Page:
Eduard Joseph d'Alton

Eduard Joseph d'Alton (August 11, 1772 – May 11, 1840) was a German engraver and naturalist who was a native of Aquileia (today part of Italy). He studied in Vienna, and later worked in several locations, including Weimar and Jena. Afterwards he moved to Würzburg, where he worked with embryologist Christian Heinrich Pander (1794–1865). Later he taught art history and architectural theory at the University of Bonn, and in 1827 became professor ordinarius of art history at Bonn. He was the father of anatomist Johann Samuel Eduard d'Alton (1803–1854). From 1831 to 1840, d'Alton was a member of the Prussian Academy of the Arts, and one of his famous students in Bonn was Karl Marx.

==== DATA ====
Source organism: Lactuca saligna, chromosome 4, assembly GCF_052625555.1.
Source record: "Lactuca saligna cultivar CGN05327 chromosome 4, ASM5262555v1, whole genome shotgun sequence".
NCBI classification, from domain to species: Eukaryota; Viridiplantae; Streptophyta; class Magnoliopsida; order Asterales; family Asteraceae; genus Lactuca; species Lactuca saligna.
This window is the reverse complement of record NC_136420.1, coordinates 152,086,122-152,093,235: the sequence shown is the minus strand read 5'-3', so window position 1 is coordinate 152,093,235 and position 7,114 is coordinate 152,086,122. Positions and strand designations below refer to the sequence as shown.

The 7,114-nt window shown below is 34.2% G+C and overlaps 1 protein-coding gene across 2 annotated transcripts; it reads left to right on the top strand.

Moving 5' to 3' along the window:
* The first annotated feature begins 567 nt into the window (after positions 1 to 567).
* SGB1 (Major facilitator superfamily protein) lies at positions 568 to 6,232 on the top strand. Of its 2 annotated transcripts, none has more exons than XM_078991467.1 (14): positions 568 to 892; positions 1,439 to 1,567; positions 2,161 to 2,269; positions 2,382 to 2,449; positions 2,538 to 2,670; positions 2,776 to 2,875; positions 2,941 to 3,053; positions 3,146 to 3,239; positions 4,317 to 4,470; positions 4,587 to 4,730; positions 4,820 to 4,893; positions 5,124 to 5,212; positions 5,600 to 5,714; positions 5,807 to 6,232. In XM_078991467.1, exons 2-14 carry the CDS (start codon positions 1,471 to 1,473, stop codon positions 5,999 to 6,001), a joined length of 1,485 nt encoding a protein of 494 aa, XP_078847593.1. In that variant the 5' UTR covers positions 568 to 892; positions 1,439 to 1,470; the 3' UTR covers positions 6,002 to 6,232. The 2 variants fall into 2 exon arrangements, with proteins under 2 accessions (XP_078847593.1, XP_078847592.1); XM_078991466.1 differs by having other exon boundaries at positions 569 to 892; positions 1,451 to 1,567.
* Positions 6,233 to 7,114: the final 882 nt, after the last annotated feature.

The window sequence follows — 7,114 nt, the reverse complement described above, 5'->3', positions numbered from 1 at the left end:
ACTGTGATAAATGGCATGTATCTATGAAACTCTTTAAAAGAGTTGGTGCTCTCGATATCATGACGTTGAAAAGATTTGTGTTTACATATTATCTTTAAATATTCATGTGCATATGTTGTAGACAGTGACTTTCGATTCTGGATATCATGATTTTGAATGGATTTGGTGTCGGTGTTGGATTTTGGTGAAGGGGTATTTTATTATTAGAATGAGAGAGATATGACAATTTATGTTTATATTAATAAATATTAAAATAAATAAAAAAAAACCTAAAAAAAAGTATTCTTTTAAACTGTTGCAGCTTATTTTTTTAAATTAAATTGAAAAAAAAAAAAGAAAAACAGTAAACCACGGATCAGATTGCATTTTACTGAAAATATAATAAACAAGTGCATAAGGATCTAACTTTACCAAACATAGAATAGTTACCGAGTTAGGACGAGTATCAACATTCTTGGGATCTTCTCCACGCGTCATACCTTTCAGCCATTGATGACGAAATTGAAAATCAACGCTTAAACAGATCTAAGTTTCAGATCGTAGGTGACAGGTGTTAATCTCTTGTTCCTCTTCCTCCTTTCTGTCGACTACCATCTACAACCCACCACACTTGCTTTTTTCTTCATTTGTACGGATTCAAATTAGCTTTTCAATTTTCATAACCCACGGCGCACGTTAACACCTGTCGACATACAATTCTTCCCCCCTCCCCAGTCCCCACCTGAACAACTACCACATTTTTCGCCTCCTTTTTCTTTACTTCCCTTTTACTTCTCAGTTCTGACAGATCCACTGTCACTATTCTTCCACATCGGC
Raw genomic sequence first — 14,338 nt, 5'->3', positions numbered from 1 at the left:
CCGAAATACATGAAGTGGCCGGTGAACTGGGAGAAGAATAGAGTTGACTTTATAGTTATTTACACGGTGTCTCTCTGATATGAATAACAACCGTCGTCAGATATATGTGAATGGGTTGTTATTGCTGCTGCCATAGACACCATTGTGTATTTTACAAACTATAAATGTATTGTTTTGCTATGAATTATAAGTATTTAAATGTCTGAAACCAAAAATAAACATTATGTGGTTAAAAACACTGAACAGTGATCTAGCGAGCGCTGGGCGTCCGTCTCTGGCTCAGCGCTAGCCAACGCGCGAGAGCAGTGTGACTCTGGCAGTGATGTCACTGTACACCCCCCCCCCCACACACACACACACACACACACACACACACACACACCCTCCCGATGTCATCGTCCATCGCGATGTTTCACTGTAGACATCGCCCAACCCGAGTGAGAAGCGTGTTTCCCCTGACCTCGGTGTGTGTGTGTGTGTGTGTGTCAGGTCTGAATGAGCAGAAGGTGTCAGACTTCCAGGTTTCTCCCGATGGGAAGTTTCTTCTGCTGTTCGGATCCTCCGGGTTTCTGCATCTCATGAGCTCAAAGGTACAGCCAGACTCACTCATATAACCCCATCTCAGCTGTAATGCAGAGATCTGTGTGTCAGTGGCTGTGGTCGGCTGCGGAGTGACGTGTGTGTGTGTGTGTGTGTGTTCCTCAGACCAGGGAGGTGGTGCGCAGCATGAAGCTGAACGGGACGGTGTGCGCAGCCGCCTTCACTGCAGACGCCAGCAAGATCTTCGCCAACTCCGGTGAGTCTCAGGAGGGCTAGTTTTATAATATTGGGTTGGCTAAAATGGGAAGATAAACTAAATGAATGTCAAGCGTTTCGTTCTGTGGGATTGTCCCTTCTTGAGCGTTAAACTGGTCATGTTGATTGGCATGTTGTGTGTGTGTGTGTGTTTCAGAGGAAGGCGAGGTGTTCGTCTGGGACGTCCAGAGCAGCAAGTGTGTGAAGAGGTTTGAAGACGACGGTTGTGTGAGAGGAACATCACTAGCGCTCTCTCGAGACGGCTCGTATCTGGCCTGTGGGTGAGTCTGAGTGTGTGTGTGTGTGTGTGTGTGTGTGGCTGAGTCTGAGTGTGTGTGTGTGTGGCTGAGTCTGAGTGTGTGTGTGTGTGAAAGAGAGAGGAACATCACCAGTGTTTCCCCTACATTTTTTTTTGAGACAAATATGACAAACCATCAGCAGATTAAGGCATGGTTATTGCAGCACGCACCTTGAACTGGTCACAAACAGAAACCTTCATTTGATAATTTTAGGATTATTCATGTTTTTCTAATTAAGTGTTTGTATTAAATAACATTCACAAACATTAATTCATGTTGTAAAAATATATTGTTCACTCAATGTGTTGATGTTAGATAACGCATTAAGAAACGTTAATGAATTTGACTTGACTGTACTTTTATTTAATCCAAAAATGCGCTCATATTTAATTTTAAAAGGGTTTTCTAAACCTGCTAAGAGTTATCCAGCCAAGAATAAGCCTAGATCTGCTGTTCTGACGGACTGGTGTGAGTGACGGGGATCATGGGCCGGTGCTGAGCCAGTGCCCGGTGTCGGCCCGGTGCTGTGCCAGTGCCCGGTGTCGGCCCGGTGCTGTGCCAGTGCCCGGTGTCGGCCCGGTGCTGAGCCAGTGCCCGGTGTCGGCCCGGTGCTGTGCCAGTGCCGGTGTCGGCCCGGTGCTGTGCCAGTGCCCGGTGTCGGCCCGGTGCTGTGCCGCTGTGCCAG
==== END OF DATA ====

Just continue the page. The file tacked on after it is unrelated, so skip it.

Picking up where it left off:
Eduard d'Alton is largely remembered for his anatomical and zoological engravings and etchings. He collaborated with Christian Pander on Vergleichende Osteologie, which was a series of monographs in the field of comparative osteology. In these works, d'Alton created engraved plates which portrayed the skeletal framework of numerous species, including the extinct megatherium, a genus of elephant-sized ground sloths endemic to Central America and South America that lived from the Pliocene through Pleistocene. Also, in Pander's 1817 treatise Beiträge zur Entwicklungsgeschichte des Hühnchens im Eye, d'Alton produced the artistic images involving the embryonic development of a chicken.